• NSAIDS – Take a mild pain reliever such as ibuprofen or paracetamol which may also prevent further inflammation. Ensure you speak to your doctor before using any not over-the -counter painkillers.
  • Massage – rehabilitate your injury with a sports’ massage when possible with a qualified physiotherapist once your torn calf muscle is no longer in danger, inflamed or irritated further. Check with your doctor before you try this, as doing this too early may exacerbate the problem.

 

Preventing calf muscle injuries

The calf muscle is one of the largest and most used muscles in the human body. Connecting the knee to the ankle and foot, it is used in every motion with the legs. People rely on the calf to make to make almost every step, therefore a torn calf muscle can be devastating to daily movement. There are certain actions that can be taken to prevent the risk of muscle tears.

  • Stretching – before any strenuous activity, your muscles need a warm-up, improved blood circulation and elasticity increase before training, they help to prevent injuries in the long term.
  • On the ground sitting with your feet extended in front of you, extend your hands towards your toes gently.This stretches your calves.
  • Climb stairs with long, slow steps, deep bend your knees with each step.Be careful not to overstretch, stop if your calves start to hurt
  • With your legs together, go on your tiptoes and lower your heel slowly, repeat this about 10 reps.
  • Work slowly – when starting out in your exercises do not jump right into a vigorous session as it may be a shock to your muscles and can result in a quick small tear which can get worse in time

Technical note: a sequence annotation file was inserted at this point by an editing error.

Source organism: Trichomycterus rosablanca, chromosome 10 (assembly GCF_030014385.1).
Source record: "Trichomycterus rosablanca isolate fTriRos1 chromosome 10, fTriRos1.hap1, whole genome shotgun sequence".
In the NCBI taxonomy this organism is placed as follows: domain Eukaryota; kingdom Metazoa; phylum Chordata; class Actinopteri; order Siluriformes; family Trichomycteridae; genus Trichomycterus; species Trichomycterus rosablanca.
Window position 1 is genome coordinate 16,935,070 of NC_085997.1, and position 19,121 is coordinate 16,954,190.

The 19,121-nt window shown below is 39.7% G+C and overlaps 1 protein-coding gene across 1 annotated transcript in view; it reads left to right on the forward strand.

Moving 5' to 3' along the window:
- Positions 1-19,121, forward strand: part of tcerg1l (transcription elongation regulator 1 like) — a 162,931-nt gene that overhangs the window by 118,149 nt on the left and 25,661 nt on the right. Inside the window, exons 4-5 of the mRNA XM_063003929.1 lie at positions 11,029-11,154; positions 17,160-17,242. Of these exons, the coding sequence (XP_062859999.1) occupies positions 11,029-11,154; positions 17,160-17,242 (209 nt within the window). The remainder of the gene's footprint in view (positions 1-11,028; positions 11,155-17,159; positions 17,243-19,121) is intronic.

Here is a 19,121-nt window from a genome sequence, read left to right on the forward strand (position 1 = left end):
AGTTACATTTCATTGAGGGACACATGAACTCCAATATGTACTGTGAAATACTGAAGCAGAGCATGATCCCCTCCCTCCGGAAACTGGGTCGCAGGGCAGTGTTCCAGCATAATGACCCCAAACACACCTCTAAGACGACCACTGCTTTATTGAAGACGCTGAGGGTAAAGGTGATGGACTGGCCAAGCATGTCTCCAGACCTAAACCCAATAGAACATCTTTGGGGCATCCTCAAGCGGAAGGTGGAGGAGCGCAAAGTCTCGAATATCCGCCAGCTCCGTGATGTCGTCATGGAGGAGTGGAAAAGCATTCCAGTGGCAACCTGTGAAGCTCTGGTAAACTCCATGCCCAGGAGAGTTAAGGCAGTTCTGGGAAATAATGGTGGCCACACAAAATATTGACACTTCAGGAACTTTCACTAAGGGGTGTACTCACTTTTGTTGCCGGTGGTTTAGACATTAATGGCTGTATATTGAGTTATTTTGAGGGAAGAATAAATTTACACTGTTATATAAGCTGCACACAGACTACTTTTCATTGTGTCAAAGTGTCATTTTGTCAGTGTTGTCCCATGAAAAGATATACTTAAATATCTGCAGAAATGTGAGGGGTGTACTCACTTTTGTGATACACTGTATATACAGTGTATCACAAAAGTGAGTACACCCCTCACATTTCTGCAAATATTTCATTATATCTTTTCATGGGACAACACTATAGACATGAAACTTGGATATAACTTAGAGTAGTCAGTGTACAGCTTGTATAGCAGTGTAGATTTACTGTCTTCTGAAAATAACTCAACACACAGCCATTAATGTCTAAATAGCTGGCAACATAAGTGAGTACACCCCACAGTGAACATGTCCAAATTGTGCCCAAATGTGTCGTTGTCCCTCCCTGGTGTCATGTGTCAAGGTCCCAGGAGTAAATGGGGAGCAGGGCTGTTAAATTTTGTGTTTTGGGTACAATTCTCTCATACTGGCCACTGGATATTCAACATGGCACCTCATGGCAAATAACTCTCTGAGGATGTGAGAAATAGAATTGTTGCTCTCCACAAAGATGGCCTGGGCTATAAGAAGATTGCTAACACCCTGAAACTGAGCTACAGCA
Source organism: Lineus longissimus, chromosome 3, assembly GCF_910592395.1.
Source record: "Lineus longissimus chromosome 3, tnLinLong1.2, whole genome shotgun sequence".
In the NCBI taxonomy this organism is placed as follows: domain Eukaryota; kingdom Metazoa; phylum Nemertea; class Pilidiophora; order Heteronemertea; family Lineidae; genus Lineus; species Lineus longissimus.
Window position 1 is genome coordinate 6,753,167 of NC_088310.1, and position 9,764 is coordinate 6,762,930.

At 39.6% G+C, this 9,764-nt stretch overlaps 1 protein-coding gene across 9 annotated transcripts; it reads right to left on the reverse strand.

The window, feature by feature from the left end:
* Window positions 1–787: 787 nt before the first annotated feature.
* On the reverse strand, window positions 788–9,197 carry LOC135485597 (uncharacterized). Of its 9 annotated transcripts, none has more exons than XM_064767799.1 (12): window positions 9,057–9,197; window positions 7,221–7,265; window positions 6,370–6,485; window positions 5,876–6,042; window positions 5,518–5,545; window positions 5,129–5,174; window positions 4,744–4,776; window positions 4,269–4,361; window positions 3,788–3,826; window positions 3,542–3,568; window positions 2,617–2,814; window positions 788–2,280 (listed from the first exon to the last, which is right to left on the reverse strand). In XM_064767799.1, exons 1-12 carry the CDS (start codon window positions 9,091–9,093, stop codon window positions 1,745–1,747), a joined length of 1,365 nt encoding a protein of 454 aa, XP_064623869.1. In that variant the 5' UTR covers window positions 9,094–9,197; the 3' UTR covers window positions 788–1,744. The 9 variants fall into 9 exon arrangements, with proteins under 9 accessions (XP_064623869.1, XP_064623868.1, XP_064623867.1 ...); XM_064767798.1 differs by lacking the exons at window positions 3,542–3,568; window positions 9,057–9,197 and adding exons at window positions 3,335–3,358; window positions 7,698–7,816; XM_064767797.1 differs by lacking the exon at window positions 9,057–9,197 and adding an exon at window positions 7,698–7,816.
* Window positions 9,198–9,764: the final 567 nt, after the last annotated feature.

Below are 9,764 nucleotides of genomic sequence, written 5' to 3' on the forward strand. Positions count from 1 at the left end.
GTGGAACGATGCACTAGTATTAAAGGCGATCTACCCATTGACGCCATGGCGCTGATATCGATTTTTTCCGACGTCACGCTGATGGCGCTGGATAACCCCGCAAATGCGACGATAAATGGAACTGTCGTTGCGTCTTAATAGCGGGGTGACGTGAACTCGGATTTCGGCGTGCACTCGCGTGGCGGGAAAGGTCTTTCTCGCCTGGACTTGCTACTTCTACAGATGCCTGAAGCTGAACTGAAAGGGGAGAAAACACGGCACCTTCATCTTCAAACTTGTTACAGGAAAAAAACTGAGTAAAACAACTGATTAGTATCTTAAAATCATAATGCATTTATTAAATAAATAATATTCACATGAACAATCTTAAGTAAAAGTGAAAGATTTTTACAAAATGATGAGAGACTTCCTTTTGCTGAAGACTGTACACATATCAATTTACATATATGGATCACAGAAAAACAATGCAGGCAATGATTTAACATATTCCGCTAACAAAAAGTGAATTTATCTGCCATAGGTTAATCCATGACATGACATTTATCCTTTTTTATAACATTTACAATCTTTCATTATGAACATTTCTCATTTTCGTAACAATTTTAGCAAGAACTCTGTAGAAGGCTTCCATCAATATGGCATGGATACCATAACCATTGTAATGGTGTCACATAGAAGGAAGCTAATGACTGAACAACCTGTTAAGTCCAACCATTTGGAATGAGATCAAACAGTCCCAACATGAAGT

• Start with a brisk 5-minute walk, increase to jogging pace and ultimately running speed. This will help your calves to acclimate the pace of your workout.
  • Increase fluid intake – ensure you drink plenty of water throughout your routine.Water helps to flush out toxins that build up in the muscles and keeps muscles hydrated, reducing the opportunity for tears.
  • Remember to warm down – reduce your activity level slowly at the end of your routine.A sudden stop in a strenuous activity may confuse to a system which can not only lead to the build-up of lactic acid and consequently muscle cramps, but also increase the risk of injury.
  • Walk or jog slowly for a few minutes, this cooling routine helps to flush the toxins built up during activity and helps to keep the muscles in a state of low activity.
  • Refuel your body – your body uses calories and nutrients at work.Restocking these are essential for the growth and maintenance of the muscles. A balanced meal of protein and complex carbohydrates, such as lean chicken breast and brown rice will give your body the nutrients it needs rebuilding and fuel healthy muscle tissue.

 

SOURCES

  1. Flecca D, et al. US evaluation and diagnosis of rupture of the medial head of the gastrocnemius (tennis leg)J Ultrasound. 2007;10:194–198. [PubMed]
  2. Kwak H. Ruptures of the medial head of the gastrocnemius (“tennis leg”): clinical outcome and compression effect. Clin Imaging. 2006;30:48–53. [PubMed]
  3. Hayashi D, et al. Traumatic injuries of thigh and calf muscles in athletes: role and clinical relevance of MR imaging and ultrasound. Insights Imaging. 2012;3:591– 601.